For those interested in reductionism, I'd also recommend Consilience: The Unity of Knowledge
52 internautes sur 61 ont trouvé ce commentaire utile 
5.0 étoiles sur 5 Cool Book 6 juillet 2013
Par Brain Buff - Publié sur Amazon.com
This book was a great read. Patricia Churchland is an extremely clear writer. I've read her works Neurophilosophy, which is a modern day philosophical classic, as well as her popular science book Braintrust. This book is different from either of the previous works.

The theme of this book is that reductionism isn't some sort of cynical worldview, but rather, an approach to science where something is understood in terms of its parts and hopefully can be one day explained by a lower level explanation. For example, optics theory was reduced to electromagnetic theory. In the epilogue she discusses what reductionism is, and tells of an encounter with someone who objected to her thinking that everything is just atoms. She says that often people see reductionism as just "go away-ism". Really, that's the entire theme of the book: YES, we ARE our brains, but it's okay, and there's nothing demeaning about it.

But here are some further recommendations. If you've read these, you will like this, and if you read this and liked it, you will like these: Synaptic Self: How Our Brains Become Who We Are, The Emotional Brain: The Mysterious Underpinnings of Emotional Life, Self Comes to Mind: Constructing the Conscious Brain, Descartes' Error: Emotion, Reason, and the Human Brain Phantoms in the Brain: Probing the Mysteries of the Human Mind, and The Tell-Tale Brain: A Neuroscientist's Quest for What Makes Us Human
14 internautes sur 16 ont trouvé ce commentaire utile 
5.0 étoiles sur 5 I am my brain 7 septembre 2013
Par Tim K - Publié sur Amazon.com
Let me begin by saying I don't quite understand all the negative reviews. First, it seems like they just don't like the framework that Churchland is working under, i.e., that our mental lives can be understood as the physical workings of a purely material brain. Second, leaving aside Churchland's overall thesis, there have been claims she's overstepping her bounds. For example, some have commented that consciousness is a "mystery" and we'll never come to a fully physical understanding of consciousness.

Churchland dispels all these accusations. She does a very good job of explaining why any understanding of consciousness must be brought to bear under the evidence brought forth by our understanding of the brain. Neuroscience is still in its infancy, but from all the evidence amassed so far, it's clear that a purely natural explanation of conscious experience does a much better job at explaining what we know than other frameworks (dualism, etc.) Churchland does a wonderful job of explaining why dualism ultimately fails as an explanation and why thinking of the brain as comprising what and who we are fits the facts.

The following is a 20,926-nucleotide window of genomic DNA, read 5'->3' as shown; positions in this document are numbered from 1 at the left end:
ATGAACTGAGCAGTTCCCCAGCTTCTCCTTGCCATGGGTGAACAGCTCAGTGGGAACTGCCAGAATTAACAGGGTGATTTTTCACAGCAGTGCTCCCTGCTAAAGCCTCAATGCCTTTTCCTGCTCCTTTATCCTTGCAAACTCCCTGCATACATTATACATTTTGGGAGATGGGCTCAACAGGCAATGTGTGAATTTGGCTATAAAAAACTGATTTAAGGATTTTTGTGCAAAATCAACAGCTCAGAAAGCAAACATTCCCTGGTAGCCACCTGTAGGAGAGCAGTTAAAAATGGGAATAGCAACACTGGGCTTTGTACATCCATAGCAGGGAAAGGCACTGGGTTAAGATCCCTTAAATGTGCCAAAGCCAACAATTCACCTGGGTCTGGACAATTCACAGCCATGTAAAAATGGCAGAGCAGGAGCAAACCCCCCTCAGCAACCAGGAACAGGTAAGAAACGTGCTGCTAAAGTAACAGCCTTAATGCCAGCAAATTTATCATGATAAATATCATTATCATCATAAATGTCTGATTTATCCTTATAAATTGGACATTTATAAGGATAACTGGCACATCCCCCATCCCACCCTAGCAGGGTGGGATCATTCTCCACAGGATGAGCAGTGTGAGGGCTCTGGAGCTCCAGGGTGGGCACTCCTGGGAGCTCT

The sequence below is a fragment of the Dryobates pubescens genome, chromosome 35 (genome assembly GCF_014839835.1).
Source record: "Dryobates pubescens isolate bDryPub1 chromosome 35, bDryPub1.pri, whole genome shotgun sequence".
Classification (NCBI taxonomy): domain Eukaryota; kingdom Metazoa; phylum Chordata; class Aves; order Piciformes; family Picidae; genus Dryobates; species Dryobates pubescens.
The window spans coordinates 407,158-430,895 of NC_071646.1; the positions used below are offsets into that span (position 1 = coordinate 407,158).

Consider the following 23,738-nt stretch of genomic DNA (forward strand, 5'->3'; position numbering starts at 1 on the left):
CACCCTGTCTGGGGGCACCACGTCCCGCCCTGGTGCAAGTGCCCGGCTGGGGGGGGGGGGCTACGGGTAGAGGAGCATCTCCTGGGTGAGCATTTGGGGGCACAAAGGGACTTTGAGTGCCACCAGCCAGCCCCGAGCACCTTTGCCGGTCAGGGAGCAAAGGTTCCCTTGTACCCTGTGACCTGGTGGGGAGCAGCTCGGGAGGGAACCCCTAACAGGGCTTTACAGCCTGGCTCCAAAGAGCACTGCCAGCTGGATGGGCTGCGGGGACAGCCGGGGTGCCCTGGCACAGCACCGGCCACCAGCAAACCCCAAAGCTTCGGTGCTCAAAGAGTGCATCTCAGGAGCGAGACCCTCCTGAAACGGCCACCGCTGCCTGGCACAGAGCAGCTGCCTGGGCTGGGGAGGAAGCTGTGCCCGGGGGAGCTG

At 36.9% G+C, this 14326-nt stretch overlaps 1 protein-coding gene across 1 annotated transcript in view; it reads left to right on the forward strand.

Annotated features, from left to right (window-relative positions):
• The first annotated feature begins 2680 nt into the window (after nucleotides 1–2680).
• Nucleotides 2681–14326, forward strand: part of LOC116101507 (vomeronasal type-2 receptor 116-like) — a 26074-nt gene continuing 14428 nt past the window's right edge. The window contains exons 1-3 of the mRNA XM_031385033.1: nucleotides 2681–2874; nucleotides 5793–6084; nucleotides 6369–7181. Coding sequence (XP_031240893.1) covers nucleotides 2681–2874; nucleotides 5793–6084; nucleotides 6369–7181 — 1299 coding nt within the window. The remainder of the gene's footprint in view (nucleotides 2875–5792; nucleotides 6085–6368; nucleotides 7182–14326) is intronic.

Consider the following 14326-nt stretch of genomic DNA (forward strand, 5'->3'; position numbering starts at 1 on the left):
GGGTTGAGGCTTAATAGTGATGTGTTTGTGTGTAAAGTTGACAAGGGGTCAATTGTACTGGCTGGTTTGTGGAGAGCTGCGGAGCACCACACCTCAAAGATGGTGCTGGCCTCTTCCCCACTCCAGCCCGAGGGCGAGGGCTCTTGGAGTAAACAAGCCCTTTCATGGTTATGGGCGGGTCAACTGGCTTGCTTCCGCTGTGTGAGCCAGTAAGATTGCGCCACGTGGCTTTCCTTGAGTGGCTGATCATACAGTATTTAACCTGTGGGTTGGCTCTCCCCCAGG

Churchland goes out of her way to say when further research needs to be done and why certain conclusions are tentative. She's far from arrogant or does not claim absolute certainty on many matters. As she sums up on page 264, ". . . I do emphasize that there is much that remains to be discovered about the neural reality of our mental lives. So many deep puzzles remain. But to rail against reality seems to me unproductive."

Now, the book is very well written and covers a lot of ground. Due to the wide-range of issues dealt with in the book (and given the intended audience), Churchland doesn't go as in-depth as some people would like. This is no fault of Churchland. She's writing so anyone could read the book, not just academic philosophers or neuroscientists. The book is full to citations and recommendations for further study.

The book is especially captivating, too. I found myself reading for hours. Throughout the book, Churchland integrates stories from her life that ultimately led to her views today. I'm always amazed when I read books about neuroscience. The things I learn about myself and our species makes me appreciate that I'm alive.

Many people are overly pessimistic when it comes to Churchland's view. They believe that by coming to understand our brain as an evolved organ that this somehow diminishes what it means to be human. Nothing could be further from the truth.

As a "neurophilosopher," Churchland is especially attuned to the philosophical issues surrounding the mind and what makes us human. But, philosophical musings must be reined in by the latest research. Trying to understand consciousness in an armchair won't lead very far. By understanding the brain, we can cure diseases and ailments that have done much harm. By increasing our knowledge of the brain, we shed more light on the human experience, not less.

I highly recommend Churchland's book to anyone interested in what makes people tick.